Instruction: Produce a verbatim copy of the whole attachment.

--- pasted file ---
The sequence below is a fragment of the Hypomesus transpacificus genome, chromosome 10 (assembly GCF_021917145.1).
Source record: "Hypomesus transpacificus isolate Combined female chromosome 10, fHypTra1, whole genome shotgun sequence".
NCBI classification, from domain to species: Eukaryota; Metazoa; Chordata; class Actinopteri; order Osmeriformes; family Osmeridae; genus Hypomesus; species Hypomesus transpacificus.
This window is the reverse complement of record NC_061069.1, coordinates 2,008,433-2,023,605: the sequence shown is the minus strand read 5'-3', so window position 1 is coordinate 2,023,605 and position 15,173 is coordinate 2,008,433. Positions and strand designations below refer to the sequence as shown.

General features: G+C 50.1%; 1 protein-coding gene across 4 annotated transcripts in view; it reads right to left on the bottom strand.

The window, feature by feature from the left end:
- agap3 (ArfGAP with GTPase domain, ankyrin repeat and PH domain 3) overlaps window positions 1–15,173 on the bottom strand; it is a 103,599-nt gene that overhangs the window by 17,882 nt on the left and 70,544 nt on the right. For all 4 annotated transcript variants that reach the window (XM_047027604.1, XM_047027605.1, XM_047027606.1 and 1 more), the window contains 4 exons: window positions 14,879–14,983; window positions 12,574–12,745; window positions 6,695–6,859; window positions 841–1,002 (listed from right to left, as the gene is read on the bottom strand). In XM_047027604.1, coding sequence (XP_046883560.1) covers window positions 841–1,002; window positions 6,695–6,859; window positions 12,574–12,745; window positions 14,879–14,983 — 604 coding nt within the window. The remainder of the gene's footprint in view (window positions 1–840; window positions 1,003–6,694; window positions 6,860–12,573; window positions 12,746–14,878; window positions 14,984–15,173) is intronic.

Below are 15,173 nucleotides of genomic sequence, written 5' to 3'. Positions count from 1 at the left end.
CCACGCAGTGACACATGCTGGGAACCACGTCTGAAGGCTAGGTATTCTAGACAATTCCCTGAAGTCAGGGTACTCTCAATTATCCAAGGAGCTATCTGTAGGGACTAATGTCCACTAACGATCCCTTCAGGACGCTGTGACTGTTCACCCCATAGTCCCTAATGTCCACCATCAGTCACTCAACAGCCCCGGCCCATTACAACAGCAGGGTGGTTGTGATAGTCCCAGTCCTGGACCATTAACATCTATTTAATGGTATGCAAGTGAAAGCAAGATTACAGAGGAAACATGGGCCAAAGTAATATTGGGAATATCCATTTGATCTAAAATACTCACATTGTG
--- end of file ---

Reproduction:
The sequence below is a fragment of the Hypomesus transpacificus genome, chromosome 10 (assembly GCF_021917145.1).
Source record: "Hypomesus transpacificus isolate Combined female chromosome 10, fHypTra1, whole genome shotgun sequence".
NCBI classification, from domain to species: Eukaryota; Metazoa; Chordata; class Actinopteri; order Osmeriformes; family Osmeridae; genus Hypomesus; species Hypomesus transpacificus.
This window is the reverse complement of record NC_061069.1, coordinates 2,008,433-2,023,605: the sequence shown is the minus strand read 5'-3', so window position 1 is coordinate 2,023,605 and position 15,173 is coordinate 2,008,433. Positions and strand designations below refer to the sequence as shown.

General features: G+C 50.1%; 1 protein-coding gene across 4 annotated transcripts in view; it reads right to left on the bottom strand.

The window, feature by feature from the left end:
- agap3 (ArfGAP with GTPase domain, ankyrin repeat and PH domain 3) overlaps window positions 1–15,173 on the bottom strand; it is a 103,599-nt gene that overhangs the window by 17,882 nt on the left and 70,544 nt on the right. For all 4 annotated transcript variants that reach the window (XM_047027604.1, XM_047027605.1, XM_047027606.1 and 1 more), the window contains 4 exons: window positions 14,879–14,983; window positions 12,574–12,745; window positions 6,695–6,859; window positions 841–1,002 (listed from right to left, as the gene is read on the bottom strand). In XM_047027604.1, coding sequence (XP_046883560.1) covers window positions 841–1,002; window positions 6,695–6,859; window positions 12,574–12,745; window positions 14,879–14,983 — 604 coding nt within the window. The remainder of the gene's footprint in view (window positions 1–840; window positions 1,003–6,694; window positions 6,860–12,573; window positions 12,746–14,878; window positions 14,984–15,173) is intronic.

Below are 15,173 nucleotides of genomic sequence, written 5' to 3'. Positions count from 1 at the left end.
CCACGCAGTGACACATGCTGGGAACCACGTCTGAAGGCTAGGTATTCTAGACAATTCCCTGAAGTCAGGGTACTCTCAATTATCCAAGGAGCTATCTGTAGGGACTAATGTCCACTAACGATCCCTTCAGGACGCTGTGACTGTTCACCCCATAGTCCCTAATGTCCACCATCAGTCACTCAACAGCCCCGGCCCATTACAACAGCAGGGTGGTTGTGATAGTCCCAGTCCTGGACCATTAACATCTATTTAATGGTATGCAAGTGAAAGCAAGATTACAGAGGAAACATGGGCCAAAGTAATATTGGGAATATCCATTTGATCTAAAATACTCACATTGTG